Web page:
Town cooks--elderly women who grew up with the old recipes-- prepared it for a luncheon, where they served the fruity pork mixture in split bolillos (above). You could call this a local version of a pulled pork sandwich.
The relleno turned up again at a tasting staged by local restaurants. Carmelitas, which is in the center of Zihuatanejo, presented it in a steaming iron pot (above). Another container held tamales de ceniza, flat ash-flavored tamales that served as a base for the meat.
I loved this unusual dish and went to Carmelitas to see if I could learn more about it. I was in luck. María del Carmen Ramírez de González, who runs the restaurant, was there. It's usually made with a large cut of pork, she told me, maybe a whole pig, and then is cooked overnight in an adobe oven.
My stove can't accommodate anything that big, and I had to make do with a small roast, which I marinated overnight, as María del Carmen instructed me. Then I roasted it along with assorted fruits and vegetables (above), minus one ingredient that was beyond my scope--fresh pork skin.
Lively and fun, with bright tropical flavors (plantains and pineapple), relleno de puerco is a great party dish. The friends who came over to try it included a chef who cut the meat into the neat slices that you see in the photo.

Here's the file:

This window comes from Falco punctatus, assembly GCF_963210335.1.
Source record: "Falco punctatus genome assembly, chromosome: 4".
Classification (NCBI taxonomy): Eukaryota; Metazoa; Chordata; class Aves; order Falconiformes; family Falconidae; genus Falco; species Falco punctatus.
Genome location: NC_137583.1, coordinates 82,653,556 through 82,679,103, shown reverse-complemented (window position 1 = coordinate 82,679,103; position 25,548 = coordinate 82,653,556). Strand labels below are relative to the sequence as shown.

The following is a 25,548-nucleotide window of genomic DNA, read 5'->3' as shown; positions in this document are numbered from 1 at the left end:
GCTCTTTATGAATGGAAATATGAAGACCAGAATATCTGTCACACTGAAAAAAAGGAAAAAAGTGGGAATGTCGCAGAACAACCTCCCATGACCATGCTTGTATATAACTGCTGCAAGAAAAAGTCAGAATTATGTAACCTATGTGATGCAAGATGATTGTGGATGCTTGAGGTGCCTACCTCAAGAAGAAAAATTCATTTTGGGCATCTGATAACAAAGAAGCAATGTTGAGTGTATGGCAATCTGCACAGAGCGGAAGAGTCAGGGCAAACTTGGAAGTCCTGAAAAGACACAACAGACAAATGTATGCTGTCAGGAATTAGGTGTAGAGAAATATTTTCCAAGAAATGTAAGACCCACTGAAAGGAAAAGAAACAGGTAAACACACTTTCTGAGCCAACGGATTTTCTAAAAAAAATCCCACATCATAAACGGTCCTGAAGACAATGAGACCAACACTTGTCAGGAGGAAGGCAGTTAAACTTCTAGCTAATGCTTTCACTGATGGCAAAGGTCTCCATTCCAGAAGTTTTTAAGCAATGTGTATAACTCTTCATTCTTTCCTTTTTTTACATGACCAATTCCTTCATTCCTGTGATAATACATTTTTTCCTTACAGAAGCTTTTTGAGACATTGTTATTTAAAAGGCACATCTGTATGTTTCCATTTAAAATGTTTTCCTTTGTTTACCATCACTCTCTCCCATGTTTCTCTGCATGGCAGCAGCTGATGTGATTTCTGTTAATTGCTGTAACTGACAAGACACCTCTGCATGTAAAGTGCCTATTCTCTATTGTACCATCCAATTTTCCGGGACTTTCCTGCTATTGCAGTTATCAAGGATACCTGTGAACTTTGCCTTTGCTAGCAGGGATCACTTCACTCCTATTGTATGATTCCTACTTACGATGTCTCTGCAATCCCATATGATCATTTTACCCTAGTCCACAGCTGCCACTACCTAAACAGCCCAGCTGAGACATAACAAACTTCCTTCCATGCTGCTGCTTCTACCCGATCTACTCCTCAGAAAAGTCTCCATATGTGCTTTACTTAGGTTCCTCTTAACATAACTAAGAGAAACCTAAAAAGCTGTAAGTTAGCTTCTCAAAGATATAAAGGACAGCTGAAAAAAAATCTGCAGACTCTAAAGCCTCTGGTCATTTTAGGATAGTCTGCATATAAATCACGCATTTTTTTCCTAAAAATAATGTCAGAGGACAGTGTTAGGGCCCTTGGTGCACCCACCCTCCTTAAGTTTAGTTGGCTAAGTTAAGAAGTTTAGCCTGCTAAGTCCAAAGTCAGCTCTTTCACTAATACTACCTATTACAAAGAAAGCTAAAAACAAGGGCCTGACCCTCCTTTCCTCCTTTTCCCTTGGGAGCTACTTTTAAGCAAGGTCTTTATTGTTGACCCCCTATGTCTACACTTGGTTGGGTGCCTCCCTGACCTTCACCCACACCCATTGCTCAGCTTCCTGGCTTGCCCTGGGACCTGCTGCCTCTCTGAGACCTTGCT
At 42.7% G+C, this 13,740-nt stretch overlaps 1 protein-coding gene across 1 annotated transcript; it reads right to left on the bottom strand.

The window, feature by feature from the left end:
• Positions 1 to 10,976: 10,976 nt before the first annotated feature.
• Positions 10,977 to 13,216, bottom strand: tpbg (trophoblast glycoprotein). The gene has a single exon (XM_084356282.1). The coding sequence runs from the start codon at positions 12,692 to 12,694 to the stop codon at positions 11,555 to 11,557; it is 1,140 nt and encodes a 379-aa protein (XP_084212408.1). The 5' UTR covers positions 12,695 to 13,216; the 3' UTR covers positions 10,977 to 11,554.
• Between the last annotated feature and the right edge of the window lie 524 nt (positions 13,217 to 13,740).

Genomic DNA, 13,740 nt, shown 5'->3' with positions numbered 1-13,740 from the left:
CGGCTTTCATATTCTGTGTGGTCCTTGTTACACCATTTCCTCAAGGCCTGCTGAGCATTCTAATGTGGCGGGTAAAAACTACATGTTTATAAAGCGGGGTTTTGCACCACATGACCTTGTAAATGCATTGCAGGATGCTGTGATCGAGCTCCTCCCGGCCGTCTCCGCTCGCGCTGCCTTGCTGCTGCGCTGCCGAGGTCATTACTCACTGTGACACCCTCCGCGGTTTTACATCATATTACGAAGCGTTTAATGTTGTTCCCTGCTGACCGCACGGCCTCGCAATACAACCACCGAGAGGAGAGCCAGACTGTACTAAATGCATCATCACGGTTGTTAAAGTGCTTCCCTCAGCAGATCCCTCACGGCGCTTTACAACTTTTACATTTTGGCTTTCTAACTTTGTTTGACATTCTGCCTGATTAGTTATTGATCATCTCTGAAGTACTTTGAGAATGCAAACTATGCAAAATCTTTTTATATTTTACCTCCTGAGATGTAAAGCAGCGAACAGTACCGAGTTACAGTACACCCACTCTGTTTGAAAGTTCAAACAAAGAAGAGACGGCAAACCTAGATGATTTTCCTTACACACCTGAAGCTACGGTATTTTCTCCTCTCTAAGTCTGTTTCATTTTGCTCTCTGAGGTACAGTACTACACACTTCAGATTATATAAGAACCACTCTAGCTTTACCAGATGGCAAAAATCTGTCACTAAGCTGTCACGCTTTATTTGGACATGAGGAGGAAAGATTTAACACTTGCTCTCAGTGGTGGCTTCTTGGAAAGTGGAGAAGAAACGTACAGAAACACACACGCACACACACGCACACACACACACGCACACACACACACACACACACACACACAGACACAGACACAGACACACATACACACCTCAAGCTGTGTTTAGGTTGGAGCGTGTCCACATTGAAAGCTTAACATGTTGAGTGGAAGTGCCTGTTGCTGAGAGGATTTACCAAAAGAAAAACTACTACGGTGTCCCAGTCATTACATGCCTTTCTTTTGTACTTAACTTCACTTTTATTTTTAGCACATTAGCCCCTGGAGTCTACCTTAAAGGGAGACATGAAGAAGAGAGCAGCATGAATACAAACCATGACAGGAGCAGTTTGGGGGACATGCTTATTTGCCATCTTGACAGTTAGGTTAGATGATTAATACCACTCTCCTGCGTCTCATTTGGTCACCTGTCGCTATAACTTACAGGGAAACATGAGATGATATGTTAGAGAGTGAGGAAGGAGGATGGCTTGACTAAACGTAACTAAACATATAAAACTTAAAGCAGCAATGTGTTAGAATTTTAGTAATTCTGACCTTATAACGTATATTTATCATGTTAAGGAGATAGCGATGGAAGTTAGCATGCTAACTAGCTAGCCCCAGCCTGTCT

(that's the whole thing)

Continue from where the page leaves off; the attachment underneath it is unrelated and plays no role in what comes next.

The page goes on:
RELLENO DE PUERCO
Carmelitas Restaurant, Zihuatanejo
3 1/2 pounds pork shoulder roast, weighed after fat is trimmed and any bones removed
1/4 cup white vinegar
1 clove garlic, mashed to a paste with 1/2 teaspoon salt
1/2 teaspoon ground black pepper
1/2 teaspoon ground cumin
1/2 teaspoon dried Mexican oregano, finely crumbled
2 ripe plantains, peeled and cut into thick slices
1/2 small pineapple, sliced into wedges
1 pound russet potatoes, peeled and cut into chunks
1 large yam, about 3/4 pound, peeled and cut into chunks
3 carrots, peeled and cut into chunks
2 roma tomatoes, each cut into 8 wedges
1/2 large onion, cut into wedges
4 bay leaves
2 sprigs thyme
2 sprigs marjoram
Juice of 1 orange
3 tablespoons sweet wine, optional
Place the meat in a large baking dish.
Combine the vinegar, garlic, pepper, cumin and oregano and mix well. Rub this mixture all over the pork. Cover and marinate in the refrigerator overnight.
The next day, preheat the oven to 375 degrees.
Drain the meat, shape it into a roast and tie securely. Place the meat in a large roasting pan. Arrange around it the plantain slices, pineapple wedges, potatoes, yam, carrots, tomatoes and onion. Season with salt to taste.
Add the bay leaves, thyme and marjoram. Sprinkle evenly with the orange juice and wine.
Place in the oven and roast, uncovered, 45 minutes. Baste with any juices. Cover loosely with foil and roast 45 minutes longer, or until a meat thermometer registers at least 150 degrees (it can go a little higher without any harm).
Watch as the meat roasts. If it browns and dries too much, cover with foil earlier. Start checking the temperature before the end of the cooking time. If necessary, roast longer until the meat reaches the desired temperature.
When done, remove the roast to a cutting board and slice as desired. Arrange the slices on a heated serving platter.
Scoop the fruits and vegetables out of the roasting pan into a casserole. Reheat before serving, if necessary. You can do this in a microwave oven.
Makes 6 servings.